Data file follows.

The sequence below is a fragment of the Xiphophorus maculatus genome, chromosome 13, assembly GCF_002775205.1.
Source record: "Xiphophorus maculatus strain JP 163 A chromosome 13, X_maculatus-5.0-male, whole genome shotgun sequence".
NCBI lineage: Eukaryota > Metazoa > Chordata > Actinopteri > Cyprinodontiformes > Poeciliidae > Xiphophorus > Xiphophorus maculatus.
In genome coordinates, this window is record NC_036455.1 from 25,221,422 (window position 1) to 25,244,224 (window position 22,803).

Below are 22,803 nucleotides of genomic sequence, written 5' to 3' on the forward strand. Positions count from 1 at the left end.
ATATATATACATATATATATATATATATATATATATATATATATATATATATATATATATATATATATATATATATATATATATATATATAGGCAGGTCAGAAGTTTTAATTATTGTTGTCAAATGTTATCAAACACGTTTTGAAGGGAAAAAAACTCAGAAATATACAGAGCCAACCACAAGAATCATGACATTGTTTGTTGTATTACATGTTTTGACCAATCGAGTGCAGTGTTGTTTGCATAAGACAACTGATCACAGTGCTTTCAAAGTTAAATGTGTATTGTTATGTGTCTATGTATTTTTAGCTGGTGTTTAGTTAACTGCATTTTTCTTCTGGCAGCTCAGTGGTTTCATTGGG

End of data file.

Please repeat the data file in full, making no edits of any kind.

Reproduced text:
The sequence below is a fragment of the Xiphophorus maculatus genome, chromosome 13, assembly GCF_002775205.1.
Source record: "Xiphophorus maculatus strain JP 163 A chromosome 13, X_maculatus-5.0-male, whole genome shotgun sequence".
NCBI lineage: Eukaryota > Metazoa > Chordata > Actinopteri > Cyprinodontiformes > Poeciliidae > Xiphophorus > Xiphophorus maculatus.
In genome coordinates, this window is record NC_036455.1 from 25,221,422 (window position 1) to 25,244,224 (window position 22,803).

Below are 22,803 nucleotides of genomic sequence, written 5' to 3' on the forward strand. Positions count from 1 at the left end.
ATATATATACATATATATATATATATATATATATATATATATATATATATATATATATATATATATATATATATATATATATATATATATAGGCAGGTCAGAAGTTTTAATTATTGTTGTCAAATGTTATCAAACACGTTTTGAAGGGAAAAAAACTCAGAAATATACAGAGCCAACCACAAGAATCATGACATTGTTTGTTGTATTACATGTTTTGACCAATCGAGTGCAGTGTTGTTTGCATAAGACAACTGATCACAGTGCTTTCAAAGTTAAATGTGTATTGTTATGTGTCTATGTATTTTTAGCTGGTGTTTAGTTAACTGCATTTTTCTTCTGGCAGCTCAGTGGTTTCATTGGG